Godspeed You! Black Emperor vs. Grimes
<strong>Godspeed You! Black Emperor 8:30 p.m. Saturday, Green Stage</strong> Canadian post-rock outfit doesn't often make it around to Chicago, but when they do, like all their shows, it tends to involve looped film projections and some serious, ambient rocking.
<strong>Grimes 8:40 p.m., Saturday Blue Stage</strong> <br> Another Canadian -- what the blergh is in the water up there? -- Claire Boucher is at the helm of one of the biggest indie music stories of the year. Her eclectically-influenced jams rely largely on keyboards and synths, but the sum of that sound is much more than the parts used to create it. At the Empty Bottle earlier this year, her set was plagued by sound issues, a relatively common occurrence for Boucher, so it will be interesting to hear how she fares on the notoriously sound-troubled Blue stage. <br> <strong>Winner: GY!BE. </strong>This set truly has the makings of one for the ages, especially under the Chicago night sky at the end of a long, hot day.
A Lull vs. Dirty Beaches
<strong>A Lull 1 p.m. Sunday, Blue Stage</strong> <br> Chicago natives A Lull -- hometown kids! -- will be kicking off the festival's final day on its side stage, but this group of truly difficult-to-describe five instrumentalists is set to truly make the most of it. This is going to be a really special set.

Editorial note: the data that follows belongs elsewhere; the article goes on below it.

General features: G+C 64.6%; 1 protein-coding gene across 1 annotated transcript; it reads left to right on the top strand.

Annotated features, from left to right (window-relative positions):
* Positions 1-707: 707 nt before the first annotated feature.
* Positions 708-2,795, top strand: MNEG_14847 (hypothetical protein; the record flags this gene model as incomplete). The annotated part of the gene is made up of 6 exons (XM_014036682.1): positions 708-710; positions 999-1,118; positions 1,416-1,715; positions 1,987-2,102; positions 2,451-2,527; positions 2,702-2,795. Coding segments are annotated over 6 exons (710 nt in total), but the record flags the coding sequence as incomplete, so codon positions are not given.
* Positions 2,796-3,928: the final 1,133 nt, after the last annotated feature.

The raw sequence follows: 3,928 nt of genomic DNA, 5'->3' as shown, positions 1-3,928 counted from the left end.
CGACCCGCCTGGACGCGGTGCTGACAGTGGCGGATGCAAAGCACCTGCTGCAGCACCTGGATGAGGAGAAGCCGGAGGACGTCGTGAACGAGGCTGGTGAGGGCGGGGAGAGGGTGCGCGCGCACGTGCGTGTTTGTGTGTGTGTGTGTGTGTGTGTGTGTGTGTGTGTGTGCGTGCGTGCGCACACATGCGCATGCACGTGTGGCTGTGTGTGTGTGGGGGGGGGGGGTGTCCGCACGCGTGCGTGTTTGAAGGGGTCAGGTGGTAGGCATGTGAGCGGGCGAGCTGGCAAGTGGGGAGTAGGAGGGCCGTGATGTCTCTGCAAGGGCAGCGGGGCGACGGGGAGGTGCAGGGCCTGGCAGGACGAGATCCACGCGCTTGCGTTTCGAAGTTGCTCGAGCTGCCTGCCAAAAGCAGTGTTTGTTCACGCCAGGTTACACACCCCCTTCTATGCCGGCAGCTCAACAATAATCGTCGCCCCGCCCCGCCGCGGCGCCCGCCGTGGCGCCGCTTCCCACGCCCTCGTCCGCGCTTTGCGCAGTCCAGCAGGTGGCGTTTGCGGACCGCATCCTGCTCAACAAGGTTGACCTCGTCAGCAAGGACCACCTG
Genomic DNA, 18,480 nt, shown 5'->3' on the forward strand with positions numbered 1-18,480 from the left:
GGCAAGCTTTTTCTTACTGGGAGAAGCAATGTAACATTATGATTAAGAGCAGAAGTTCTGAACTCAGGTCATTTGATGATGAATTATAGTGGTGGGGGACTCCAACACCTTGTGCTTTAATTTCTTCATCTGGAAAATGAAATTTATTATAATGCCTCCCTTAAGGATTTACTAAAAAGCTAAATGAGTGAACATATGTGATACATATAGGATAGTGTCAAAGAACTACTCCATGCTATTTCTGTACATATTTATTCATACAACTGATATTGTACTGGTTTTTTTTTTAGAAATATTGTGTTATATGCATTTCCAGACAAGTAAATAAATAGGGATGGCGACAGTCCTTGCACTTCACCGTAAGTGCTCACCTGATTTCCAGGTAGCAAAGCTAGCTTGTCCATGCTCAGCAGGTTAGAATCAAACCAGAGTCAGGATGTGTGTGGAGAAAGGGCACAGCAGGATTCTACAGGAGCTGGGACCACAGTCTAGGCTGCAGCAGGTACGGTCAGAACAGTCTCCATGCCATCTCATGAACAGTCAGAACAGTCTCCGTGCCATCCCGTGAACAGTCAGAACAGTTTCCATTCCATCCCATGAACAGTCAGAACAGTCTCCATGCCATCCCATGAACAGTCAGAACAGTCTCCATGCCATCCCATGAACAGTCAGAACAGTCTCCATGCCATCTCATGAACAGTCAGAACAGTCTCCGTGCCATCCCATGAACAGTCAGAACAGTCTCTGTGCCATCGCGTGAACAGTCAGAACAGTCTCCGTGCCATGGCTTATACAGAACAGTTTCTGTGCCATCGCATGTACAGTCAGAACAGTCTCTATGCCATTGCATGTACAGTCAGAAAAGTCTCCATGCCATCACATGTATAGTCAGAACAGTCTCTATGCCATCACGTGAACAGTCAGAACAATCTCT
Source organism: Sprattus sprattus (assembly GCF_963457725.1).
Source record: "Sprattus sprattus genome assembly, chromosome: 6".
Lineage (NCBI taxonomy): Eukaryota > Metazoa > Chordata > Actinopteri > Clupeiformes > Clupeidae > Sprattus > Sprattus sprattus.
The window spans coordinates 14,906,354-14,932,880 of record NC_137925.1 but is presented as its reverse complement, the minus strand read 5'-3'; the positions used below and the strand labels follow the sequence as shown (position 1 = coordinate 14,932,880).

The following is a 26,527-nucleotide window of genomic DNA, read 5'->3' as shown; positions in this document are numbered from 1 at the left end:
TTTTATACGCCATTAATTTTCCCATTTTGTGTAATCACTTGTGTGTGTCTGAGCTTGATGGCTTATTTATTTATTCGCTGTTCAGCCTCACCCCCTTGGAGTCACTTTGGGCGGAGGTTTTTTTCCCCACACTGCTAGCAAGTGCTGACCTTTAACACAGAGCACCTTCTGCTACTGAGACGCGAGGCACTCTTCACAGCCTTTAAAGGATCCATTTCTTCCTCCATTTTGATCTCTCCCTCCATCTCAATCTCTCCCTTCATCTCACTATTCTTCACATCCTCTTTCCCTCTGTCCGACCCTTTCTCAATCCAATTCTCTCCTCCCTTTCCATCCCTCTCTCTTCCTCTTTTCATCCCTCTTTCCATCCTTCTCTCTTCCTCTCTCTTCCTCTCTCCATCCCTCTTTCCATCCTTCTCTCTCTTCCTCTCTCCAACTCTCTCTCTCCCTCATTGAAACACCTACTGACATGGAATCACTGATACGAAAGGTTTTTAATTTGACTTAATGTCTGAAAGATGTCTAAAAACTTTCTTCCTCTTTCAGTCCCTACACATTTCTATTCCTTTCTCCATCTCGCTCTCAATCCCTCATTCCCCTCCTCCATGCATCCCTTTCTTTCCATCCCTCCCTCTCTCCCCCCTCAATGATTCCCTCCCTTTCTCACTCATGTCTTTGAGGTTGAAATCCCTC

<strong>Dirty Beaches 1 p.m. Sunday, Green Stage</strong> <br> Alex Zhang Hungtai, a.k.a. Dirty Beaches, is a Polaris Music Prize-shortlisted, Taiwanese-born Canadian one-man band who specialized in the sort of lo-fi, bedroom-eyes music that will make for a perfect way to ease into the day. His music is often hauntingly somber in mood, as though it comes from another distant place, in another time. <br> <strong>Winner: A Lull. </strong>Gotta have some love for homegrown talent.
Thee Oh Sees vs. Iceage
<strong>Iceage 2:30 p.m. Sunday, Green Stage</strong> <br> Copenhagen's very own Iceage released one of last year's finest albums -- "New Brigade" -- and are returning to Chicago for only the second time of their budding careers. In its review of their debut album, Pitchfork wrote that the band hits "a punk-rock sweet spot," pulling from hardcore, post-punk and goth influences in arriving at their momentous sound. And remember that thing we said about louder musical genres really excelling at Pitchfork? The same is true here -- expect this to be one of the weekend's standout sets.
<strong>Thee Oh Sees 2:50 p.m. Sunday, Blue Stage</strong> <br> Thee Oh Sees are a San Francisco garage rock outfit that you won't want to miss. On Facebook, they describe their interests as "making friends, making music, making art, making out" and that's pretty much the mood to expect from this set. <br> <strong>Winner: Iceage.</strong> This was a tossup, so we went with the band that traveled farther to get here. That's only fair, right?